1. Goods in procedures (optional, only if your exclusive source is a manufacturer or their primary wholesaler in your jurisdiction)
  2. Returns procedure
  3. Procedure related to destruction of medicines
  4. Supply of medicines (optional, depending on your customer profile – required if your customers cannot decommission packs)
  5. Recall procedure, if you choose to include this in your recall process (remember to send a copy of the revised SOP to your regulatory authority if required in your jurisdiction.)

Remember – this cannot be an exhaustive list – it will depend on your firm’s business model and workflow.

Will my Regulatory Authority be inspecting any aspect of FMD during their inspections? If so, which aspects?
It is reasonable to imagine FMD compliance will be included in inspections, as compliance with the FMD (Falsified Medicines Directive) is a statutory requirement and an element of GDP. Aspects which may well be inspected include a request for evidence that returned (or recalled packs if included in your SOPs) were scanned and found to be valid. Where a WDA holder supplies certain types of customers such as doctors and dentists, evidence of decommissioning (marked as supplied) in the course of such supply may also be required. Evidence of satisfactory scanning of any packs marked for destruction may also be requested. Look out for further guidance from the Regulatory Authority in your jurisdiction on the specific requirements they may have, as details evolve. One simple rule is to ensure all records of scans are retained for a suitable period, and that records of any scans of note are reviewed and signed off and dated by your RP or their deputy in a timely fashion, with a record of same retained for later inspection.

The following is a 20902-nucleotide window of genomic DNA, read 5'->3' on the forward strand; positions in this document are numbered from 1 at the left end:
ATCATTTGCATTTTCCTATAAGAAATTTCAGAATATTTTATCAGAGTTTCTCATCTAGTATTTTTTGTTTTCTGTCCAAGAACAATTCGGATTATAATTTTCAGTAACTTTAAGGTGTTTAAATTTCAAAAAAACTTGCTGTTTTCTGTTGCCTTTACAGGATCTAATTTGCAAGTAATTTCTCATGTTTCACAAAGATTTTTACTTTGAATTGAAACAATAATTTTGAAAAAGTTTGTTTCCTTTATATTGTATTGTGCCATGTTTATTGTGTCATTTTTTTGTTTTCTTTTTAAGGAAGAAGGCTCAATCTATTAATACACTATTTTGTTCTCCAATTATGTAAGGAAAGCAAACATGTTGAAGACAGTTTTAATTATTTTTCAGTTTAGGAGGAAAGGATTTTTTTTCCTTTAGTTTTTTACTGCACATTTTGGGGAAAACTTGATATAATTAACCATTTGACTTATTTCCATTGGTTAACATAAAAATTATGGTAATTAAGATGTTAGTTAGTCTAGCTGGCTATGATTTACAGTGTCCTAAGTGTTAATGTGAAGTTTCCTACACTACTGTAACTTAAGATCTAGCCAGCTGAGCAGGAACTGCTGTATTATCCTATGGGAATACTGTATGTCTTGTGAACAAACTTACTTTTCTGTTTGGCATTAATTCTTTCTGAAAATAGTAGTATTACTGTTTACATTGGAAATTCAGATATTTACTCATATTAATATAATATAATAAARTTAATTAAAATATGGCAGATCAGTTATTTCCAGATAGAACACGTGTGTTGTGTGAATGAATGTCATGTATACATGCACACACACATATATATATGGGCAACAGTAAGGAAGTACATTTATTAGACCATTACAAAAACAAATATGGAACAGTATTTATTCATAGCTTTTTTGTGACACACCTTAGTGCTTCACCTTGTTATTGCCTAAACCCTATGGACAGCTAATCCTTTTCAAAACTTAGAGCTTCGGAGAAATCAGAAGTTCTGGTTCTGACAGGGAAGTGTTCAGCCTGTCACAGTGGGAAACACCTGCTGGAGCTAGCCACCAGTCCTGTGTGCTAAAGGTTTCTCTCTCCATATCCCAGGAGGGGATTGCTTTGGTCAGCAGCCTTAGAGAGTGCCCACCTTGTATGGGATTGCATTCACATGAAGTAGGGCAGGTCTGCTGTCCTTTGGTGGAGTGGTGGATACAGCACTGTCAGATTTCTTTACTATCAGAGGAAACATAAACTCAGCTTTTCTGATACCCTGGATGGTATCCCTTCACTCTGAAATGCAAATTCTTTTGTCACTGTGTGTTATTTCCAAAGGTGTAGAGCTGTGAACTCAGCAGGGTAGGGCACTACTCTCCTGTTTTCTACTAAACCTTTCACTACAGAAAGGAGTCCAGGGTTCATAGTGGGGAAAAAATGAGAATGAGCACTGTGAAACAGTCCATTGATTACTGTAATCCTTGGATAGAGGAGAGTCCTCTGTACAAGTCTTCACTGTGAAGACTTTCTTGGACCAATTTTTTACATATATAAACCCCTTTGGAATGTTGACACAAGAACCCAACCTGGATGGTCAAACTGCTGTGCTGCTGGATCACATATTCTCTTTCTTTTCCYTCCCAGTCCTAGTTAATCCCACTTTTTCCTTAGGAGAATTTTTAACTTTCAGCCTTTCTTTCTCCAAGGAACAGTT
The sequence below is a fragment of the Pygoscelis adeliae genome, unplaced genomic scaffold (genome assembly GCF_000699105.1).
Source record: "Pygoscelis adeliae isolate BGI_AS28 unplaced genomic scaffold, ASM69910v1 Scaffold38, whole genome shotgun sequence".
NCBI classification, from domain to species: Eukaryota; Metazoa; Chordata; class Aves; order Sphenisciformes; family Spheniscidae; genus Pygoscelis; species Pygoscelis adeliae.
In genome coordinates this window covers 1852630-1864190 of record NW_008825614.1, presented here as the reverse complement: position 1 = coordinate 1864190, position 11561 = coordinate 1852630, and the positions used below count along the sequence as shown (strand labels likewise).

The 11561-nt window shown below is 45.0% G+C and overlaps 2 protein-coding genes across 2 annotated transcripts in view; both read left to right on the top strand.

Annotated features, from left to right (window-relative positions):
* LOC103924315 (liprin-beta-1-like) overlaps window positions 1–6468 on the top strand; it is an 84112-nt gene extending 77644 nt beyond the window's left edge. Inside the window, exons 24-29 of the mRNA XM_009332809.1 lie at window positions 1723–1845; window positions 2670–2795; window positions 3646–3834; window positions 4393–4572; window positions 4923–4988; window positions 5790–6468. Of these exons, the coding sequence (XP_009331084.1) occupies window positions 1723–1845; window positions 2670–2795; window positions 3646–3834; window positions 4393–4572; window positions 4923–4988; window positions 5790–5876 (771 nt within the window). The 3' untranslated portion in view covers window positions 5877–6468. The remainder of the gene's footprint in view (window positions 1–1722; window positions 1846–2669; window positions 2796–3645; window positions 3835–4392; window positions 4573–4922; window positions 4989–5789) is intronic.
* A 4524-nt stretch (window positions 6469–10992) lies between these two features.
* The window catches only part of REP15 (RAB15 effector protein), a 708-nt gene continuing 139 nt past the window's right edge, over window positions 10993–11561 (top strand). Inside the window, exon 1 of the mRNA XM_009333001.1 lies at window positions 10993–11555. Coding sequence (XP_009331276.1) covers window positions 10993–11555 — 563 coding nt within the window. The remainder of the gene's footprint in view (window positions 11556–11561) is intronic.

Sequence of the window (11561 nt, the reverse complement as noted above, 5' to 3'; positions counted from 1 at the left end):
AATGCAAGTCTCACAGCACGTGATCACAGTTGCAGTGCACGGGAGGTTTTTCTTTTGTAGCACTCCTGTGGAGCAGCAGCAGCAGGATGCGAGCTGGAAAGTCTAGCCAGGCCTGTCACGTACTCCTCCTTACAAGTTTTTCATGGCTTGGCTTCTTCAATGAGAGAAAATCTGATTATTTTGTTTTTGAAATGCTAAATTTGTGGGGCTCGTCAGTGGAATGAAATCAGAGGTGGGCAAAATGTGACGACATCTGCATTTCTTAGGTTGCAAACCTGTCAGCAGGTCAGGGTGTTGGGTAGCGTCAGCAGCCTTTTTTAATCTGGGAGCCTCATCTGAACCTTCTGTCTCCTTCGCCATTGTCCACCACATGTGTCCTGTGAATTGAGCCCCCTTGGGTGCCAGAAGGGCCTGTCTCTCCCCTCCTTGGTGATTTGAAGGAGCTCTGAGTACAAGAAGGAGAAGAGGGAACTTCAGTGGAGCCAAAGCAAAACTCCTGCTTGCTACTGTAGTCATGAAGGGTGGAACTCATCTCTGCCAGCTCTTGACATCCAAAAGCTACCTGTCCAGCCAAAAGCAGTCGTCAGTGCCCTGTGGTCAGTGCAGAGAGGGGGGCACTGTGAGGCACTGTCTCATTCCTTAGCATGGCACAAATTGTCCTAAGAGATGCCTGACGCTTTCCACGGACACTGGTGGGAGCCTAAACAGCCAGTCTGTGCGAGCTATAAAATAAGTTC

If our firm processes orders and returns, but contracts out the actual handling of the medicines to a third-party logistics provider, do we need to have FMD validation facilities within our firm?
Unlikely. Your RP should consider the business steps in which your firm engages and the FMD legislation in your jurisdiction and make the final decision in your firm. It may be helpful for your RP to consult with the your primary wholesalers and the NMVO or your regulator authority.

Technical Agreements (TA) – what impact will FMD have?
As wholesalers, if you operate with another party under the terms of a TA, you will need to consider how the FMD steps need to be reflected in that agreement. To some extent it will depend on the level of detail your current technical agreement sets out. In the example of a manufacturer (or their local subsidiary) being the Contract Giver and a local logistics partner / primary wholesaler being the Contract Acceptor, it may be appropriate to record that the responsibility for the various identified steps to achieve compliance with the FMD fall on the Contract Acceptor, with effect from February 2019 for such packs that incorporate the safety features. For other Technical Agreements which are defined with less granularity, there may be no change required.

Once a pack has been marked by our firm as destined for destruction or stolen, can that be reversed?
No. Not even if you made a mistake. Just No! (Sorry – not our rules.)

Back to FAQ overall page. – See also: Special Cases